Easter Egg Symbols

The Abstract

What does one talk about when Muslim friends come for dinner on Good Friday? We hadn’t planned our meal together specifically to fall on this Christian day of observance—it was the only evening our families had free that week. As I planned and cooked the halal food, I messaged my friend on Facebook, and asked […]

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Reflection piece by Sheryl Martin

What does one talk about when Muslim friends come for dinner on Good Friday?1 We hadn’t planned our meal together specifically to fall on this Christian day of observance—it was the only evening our families had free that week. As I planned and cooked the halal food, I messaged my friend on Facebook, and asked if it was okay to share a story about why we observe Easter. She said that would be great, so I thought and prayed and involved my family in planning something appropriate.

As I prepared for Good Friday, I was reminded of the time our family spent living overseas. While living in Afghanistan, I realized that even literate people there had an oral tradition of learning. Very few people read for pleasure or enlightenment. In fact, the verb KhAndan, “to read,” is the same as the verb “to study.” Mentoring and learning are done around a cup of tea, recounting proverbs, stories, and poems. Highly motivated university students “study” or read, but the rest of the population mostly depends on verbal interactions. Proverbial stories from “Mullah Nasruddin”[2] are chuckled over and a lesson is learned. We enjoyed many cups of tea with friends at Eid al-Fitr and heard stories of hardships and joy, and life in the midst of a country at war. Women marked time and seasons by the moon, or the birth of their children, or the government in power, or the last great earthquake.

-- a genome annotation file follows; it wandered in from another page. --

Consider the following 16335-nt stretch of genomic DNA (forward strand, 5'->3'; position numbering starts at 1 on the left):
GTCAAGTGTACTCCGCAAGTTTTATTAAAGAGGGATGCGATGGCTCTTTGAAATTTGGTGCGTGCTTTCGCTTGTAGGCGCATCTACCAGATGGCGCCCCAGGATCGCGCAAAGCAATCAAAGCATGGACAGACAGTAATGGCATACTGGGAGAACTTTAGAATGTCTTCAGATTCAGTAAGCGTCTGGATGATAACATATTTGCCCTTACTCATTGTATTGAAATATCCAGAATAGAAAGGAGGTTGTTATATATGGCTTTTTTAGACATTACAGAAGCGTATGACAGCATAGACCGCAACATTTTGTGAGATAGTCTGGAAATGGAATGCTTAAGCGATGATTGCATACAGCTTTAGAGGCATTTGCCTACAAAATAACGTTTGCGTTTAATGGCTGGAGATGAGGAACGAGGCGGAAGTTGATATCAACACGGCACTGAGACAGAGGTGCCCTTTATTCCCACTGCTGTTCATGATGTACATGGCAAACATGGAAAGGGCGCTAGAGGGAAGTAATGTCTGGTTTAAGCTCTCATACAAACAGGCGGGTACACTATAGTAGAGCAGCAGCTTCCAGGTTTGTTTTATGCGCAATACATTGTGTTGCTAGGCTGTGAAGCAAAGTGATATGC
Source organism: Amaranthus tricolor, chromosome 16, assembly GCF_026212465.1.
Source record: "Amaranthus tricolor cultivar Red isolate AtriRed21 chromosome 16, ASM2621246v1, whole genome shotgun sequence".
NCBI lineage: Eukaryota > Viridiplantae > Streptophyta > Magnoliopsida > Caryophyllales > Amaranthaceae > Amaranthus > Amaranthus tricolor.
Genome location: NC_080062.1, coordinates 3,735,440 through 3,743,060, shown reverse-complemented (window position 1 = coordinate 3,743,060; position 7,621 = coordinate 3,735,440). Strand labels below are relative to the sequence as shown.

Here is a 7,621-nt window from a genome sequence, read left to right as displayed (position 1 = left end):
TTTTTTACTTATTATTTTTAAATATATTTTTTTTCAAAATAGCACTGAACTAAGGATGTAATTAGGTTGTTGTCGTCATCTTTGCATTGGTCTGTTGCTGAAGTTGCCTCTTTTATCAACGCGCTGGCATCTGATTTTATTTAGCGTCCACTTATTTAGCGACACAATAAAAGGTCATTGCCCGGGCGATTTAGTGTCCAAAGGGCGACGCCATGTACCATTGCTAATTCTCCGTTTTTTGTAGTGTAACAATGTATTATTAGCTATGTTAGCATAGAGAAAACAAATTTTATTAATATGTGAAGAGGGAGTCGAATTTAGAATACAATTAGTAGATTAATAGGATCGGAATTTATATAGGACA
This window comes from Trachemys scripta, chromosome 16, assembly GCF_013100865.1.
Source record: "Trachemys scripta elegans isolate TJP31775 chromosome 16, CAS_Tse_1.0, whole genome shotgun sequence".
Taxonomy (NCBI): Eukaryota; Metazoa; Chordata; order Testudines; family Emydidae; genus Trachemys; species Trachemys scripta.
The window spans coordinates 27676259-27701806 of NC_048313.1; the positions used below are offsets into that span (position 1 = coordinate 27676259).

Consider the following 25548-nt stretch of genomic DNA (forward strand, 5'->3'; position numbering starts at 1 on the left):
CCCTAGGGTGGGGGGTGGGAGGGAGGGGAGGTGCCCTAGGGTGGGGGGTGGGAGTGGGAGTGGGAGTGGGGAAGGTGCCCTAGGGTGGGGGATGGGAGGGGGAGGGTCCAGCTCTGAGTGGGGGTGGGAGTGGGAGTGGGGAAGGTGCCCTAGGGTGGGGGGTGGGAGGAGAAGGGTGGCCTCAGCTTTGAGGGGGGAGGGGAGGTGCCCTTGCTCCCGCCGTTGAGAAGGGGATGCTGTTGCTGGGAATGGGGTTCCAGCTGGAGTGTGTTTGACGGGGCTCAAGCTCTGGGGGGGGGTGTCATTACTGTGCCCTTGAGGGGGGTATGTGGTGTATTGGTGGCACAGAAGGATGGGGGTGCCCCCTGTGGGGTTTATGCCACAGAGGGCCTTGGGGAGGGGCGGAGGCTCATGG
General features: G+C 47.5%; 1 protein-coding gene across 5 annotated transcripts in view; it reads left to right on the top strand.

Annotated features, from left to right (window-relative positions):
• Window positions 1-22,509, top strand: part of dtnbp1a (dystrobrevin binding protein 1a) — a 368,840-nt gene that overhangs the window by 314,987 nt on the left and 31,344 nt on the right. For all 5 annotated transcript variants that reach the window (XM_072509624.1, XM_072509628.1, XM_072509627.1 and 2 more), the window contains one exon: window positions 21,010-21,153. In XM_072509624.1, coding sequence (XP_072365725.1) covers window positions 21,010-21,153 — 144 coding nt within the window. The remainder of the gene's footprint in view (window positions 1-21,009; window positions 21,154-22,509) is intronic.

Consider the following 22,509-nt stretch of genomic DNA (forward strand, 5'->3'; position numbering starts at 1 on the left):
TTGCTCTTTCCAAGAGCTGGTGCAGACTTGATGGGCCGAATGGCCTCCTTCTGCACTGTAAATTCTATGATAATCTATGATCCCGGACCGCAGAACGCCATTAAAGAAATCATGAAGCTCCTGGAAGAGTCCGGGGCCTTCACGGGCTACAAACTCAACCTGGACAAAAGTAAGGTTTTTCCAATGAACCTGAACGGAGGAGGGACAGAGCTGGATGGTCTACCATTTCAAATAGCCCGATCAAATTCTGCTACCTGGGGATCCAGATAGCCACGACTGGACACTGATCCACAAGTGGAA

I recalled trying to teach my very bright house helper to make chocolate cake. She herself created beautiful embroidery patterns and made complex mathematical calculations in her head for the graphs and supplies. She had recently joined an adult literacy class to supplement her third-grade education. I figured a simple recipe would be easy for her to follow. I helped her write down all the measurements for the recipe. She understood the words and the numbers, but she had a hard time grasping standard measurements and following the recipe. One day I returned home from the clinic to the smell of chocolate cake baking in the oven. My house helper was puzzled. She said, “It’s been baking for more than an hour, but it’s not getting done.” I reviewed the measurements with her, and we discovered she had only put in half of the correct amount of flour. Perhaps if I had shown her how to follow the steps, instead of relying on the written recipe, she might have been successful.